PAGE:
European esports org G2 Esports have announced their first ever all-female team for Valorant: G2 Gozen.
The team includes Serbian-Hungarian player Anja ‘aNNja’ Vasalic who previously played for UK esports org Rix.GG’s Lightning team.
In signing aNNja, G2 have completed one of the first ever female player buyouts in esports.
The rest of the roster consists of team captain Julia ‘Juliano’ Kiran, Michaela ‘Mimi’ Lintrup, Zainab ‘zAAz’ Turkie and Petra ‘Petra’ Stoker.
The formation of the team is part of G2’s end goal to ’empower men and women to compete alongside each other in mixed leagues’. G2 say they strive to hire the ‘best and highest performing gamers in the industry to compete at the highest level possible, irrespective of gender identity’.
Today’s announcement confirms the news first broken by Dexerto’s Adam Fitch a few weeks ago.
‘Gozen’ is apparently a Japanese term meaning “young lady” or “young lord”, and is sometimes applied as a title for female warrior samurai.
Juliano said: “I grew up with gaming since I could walk and talk. I started playing Counter-Strike when I was 11 and went to my first tournament at 16. Now that I play professionally, I take my career in esports very seriously.
“There is no end goal for the team. Instead, we strive for greater success and continuous improvement. We all train for eight, nine, ten, 11 and 12 hours a day in order to continuously improve and win more tournaments.
“Many people argue that there is no difference between being a woman and a man in terms of skill and they question why there are no women on the top level, however, they are unaware that women make up such a small percentage of the industry. Competing as a woman within this industry means you have to deal with a lot of bullying and a lot of things that men don’t have to deal with, and it can be unnerving.”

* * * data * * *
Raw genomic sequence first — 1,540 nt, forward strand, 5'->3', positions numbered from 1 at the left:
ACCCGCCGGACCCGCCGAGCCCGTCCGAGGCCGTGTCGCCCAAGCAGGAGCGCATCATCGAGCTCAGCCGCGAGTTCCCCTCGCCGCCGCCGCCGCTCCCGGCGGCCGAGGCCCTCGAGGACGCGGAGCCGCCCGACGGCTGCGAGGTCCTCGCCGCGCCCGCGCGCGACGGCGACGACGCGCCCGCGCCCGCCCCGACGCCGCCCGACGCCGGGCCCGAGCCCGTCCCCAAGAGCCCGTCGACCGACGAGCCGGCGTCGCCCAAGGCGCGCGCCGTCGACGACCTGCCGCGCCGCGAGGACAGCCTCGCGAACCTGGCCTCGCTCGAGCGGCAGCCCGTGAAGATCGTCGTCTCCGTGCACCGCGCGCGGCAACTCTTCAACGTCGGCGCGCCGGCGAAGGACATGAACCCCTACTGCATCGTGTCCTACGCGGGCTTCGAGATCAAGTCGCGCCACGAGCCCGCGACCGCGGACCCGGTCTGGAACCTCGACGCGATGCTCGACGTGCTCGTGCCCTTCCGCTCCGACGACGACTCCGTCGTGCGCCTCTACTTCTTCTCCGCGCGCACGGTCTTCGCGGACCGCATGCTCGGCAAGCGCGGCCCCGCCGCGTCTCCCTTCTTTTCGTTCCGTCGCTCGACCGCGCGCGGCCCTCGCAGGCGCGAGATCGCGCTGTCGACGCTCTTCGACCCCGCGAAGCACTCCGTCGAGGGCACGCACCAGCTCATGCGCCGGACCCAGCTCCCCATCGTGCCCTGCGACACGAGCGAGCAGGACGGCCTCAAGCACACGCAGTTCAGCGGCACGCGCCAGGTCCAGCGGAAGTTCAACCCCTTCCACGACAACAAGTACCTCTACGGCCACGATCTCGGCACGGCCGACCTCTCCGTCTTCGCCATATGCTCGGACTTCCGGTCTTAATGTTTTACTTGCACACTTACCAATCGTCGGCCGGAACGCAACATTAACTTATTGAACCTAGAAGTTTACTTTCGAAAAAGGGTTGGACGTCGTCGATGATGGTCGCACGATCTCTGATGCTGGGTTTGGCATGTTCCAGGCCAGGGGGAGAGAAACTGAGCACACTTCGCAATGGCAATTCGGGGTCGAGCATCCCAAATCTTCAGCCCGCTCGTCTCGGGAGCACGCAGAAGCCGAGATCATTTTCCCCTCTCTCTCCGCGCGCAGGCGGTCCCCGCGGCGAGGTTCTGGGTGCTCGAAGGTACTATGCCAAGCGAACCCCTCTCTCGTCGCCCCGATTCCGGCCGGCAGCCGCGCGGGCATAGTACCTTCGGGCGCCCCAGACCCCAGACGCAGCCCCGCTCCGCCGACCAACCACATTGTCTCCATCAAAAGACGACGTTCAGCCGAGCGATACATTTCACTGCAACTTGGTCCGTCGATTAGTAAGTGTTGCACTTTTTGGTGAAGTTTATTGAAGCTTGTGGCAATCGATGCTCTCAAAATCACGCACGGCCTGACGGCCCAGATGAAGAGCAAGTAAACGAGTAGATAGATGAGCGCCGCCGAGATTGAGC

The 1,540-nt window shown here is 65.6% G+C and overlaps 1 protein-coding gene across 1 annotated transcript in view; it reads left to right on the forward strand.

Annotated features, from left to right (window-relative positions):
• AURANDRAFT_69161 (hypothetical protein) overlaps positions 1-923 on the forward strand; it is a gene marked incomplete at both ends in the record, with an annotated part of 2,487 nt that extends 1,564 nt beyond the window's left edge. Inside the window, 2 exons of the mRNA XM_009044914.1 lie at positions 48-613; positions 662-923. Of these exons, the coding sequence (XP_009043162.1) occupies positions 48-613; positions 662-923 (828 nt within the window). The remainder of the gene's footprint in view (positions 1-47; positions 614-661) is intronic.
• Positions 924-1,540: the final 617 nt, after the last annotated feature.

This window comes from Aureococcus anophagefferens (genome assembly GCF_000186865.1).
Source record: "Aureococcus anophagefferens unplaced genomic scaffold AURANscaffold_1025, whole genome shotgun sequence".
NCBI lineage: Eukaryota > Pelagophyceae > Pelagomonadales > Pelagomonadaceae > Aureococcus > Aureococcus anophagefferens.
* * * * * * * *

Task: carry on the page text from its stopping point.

Carlos ‘Ocelote’ Rodriguez, founder and CEO of G2 Esports, commented: “To me they aren’t a female team, they are our Valorant team. At G2, we build teams and bring in players based on skill and brand fit. These are amongst the best female players in the world and we’re proud to have them.
“We’ll support them all the way, as we support all our teams, and look forward to seeing them grow and kick some ass as part of the G2 army.”
Juliano’s comments touch on an important topic, which you can read more about here:
- 59% of women gamers say they adopt a non-gendered or male identity to avoid harassment while playing online
- The line between constructive criticism and vile abuse towards rising esports broadcast talent needs to be addressed
Dom is an award-winning writer who graduated from Bournemouth University with a 2:1 degree in Multi-Media Journalism in 2007.
As a long-time gamer having first picked up the NES controller in the late ’80s, he has written for a range of publications including GamesTM, Nintendo Official Magazine, industry publication MCV as well as Riot Games and others. He worked as head of content for the British Esports Association up until February 2021, when he stepped back to work full-time on Esports News UK and as an esports consultant helping brands and businesses better understand the industry.